It's also a matter of how one declines a dance. Saying that you're sitting that song out (and making sure you're somewhere else during the next song) is a lot different from saying "No way!" and dancing with someone else for that song. It's detrimental to the health of any dance scene to discourage new dancers from returning for another event. No one likes to be made to feel lower than dirt.
Another friend ventured out to the same swing dance for the first time. This was someone whom I had seen swing dance *before* I ever took my first triple-step. She commented on the fact that some guy danced with her and didn't seem to care that she didn't know that many swing dance figures. He just dragged her through a lot of "moves". I have to ask why someone would bother asking someone to dance if they're just going to do that; a broom would work just as well.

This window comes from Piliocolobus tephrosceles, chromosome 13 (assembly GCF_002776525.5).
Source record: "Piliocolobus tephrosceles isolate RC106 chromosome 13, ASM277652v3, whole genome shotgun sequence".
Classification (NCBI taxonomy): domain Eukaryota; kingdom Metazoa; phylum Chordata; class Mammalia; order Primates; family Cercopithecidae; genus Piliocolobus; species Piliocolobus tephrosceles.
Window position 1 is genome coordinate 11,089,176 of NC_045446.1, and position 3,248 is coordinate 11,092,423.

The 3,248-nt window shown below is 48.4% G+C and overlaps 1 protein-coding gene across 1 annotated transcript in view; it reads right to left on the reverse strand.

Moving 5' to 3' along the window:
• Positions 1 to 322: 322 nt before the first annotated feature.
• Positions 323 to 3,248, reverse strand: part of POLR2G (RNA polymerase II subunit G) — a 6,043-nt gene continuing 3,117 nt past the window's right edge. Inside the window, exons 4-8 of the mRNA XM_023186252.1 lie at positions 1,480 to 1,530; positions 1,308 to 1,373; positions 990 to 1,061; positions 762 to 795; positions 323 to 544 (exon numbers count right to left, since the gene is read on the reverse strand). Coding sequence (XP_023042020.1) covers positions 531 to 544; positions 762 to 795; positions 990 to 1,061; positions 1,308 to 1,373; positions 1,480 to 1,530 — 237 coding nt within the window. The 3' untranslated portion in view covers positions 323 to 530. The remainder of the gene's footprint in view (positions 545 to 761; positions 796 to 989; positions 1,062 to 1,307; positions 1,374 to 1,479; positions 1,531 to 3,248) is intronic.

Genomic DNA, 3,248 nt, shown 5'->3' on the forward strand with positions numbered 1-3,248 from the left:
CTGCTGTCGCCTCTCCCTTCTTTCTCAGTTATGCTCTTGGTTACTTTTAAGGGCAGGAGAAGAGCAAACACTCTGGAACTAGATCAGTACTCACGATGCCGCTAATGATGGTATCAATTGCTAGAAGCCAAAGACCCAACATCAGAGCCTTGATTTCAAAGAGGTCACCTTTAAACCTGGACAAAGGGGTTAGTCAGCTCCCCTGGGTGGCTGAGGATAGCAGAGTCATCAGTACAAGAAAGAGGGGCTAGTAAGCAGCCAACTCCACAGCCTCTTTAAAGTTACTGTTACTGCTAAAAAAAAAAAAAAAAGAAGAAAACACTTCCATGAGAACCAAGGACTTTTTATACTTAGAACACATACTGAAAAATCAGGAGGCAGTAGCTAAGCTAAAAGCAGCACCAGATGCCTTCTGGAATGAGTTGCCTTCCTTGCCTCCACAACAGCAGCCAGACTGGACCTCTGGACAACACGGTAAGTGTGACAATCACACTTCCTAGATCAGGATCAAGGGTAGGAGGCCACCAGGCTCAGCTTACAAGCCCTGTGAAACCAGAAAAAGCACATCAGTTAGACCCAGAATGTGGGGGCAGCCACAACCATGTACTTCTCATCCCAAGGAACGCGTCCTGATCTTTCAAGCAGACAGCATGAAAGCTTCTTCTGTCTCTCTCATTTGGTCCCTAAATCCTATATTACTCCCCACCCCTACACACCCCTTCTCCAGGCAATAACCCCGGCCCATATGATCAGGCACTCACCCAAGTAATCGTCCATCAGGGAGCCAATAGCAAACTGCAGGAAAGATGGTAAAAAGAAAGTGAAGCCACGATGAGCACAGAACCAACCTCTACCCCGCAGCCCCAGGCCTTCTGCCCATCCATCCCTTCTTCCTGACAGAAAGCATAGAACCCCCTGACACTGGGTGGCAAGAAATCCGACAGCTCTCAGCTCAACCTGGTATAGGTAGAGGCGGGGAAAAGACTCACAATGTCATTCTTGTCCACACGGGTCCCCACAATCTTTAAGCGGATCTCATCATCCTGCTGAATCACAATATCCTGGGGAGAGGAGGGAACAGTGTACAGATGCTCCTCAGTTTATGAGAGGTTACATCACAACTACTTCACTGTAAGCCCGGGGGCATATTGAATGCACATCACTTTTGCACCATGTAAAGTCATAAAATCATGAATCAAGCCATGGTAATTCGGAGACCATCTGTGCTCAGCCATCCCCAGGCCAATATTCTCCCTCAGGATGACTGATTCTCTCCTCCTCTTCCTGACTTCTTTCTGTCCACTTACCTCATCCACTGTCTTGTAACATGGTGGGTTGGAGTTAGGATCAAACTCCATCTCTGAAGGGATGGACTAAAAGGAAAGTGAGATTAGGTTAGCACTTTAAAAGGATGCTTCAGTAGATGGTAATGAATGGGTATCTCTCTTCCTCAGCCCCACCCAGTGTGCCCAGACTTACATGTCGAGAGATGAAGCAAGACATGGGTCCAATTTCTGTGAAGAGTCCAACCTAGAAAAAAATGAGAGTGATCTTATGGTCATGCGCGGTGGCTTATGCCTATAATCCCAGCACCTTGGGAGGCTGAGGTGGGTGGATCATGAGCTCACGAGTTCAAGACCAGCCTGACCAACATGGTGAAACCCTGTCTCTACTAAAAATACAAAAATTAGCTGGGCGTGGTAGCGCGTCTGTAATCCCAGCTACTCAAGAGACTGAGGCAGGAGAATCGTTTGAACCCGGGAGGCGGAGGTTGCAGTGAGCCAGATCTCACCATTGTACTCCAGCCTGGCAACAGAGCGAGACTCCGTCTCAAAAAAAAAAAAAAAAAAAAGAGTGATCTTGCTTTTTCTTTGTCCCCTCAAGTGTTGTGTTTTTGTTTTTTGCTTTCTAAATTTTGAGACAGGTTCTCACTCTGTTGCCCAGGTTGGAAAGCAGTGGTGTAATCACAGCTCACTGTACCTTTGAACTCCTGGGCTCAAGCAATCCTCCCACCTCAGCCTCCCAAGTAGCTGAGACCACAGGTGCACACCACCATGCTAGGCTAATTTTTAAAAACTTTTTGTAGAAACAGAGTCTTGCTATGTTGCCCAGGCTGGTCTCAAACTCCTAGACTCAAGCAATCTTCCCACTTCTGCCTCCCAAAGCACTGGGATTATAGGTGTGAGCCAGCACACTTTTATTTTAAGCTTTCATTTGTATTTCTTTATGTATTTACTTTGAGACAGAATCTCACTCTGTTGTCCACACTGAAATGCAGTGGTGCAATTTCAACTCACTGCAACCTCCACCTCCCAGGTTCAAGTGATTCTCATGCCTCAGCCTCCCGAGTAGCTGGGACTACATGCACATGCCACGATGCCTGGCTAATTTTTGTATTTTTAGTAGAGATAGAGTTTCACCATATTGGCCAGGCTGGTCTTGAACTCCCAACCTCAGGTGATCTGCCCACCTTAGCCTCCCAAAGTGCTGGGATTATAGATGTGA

Any form of social/partner dancing involves two people have fun together. If one partner is being dragged through a dance and is made to feel like they don't matter, it's not going to be much fun. In that case, why bother? "Dancing" is about making the movement feel good to *both* dance partners and it doesn't matter if one partner is a lot better than the other. If your dance partner didn't have a good time dancing with you, one has to ask, just in case, whose fault was it?
Damn, I thought I was going to get away without writing about anything.
When sending me information for inclusion in DanceNet, please remember that "more is less" and vice versa. If I get several pages of text from a dance promoter, I will have to spend time to sift through that message for the relevant information, such as time, place, cost, date, phone numbers, URL, email address, etc. Looking at the various entries on this website, there isn't that much information that I'm going to put in so if I have to read through a long message to try and figure out what's important, it's going to take longer to get that message onto the website.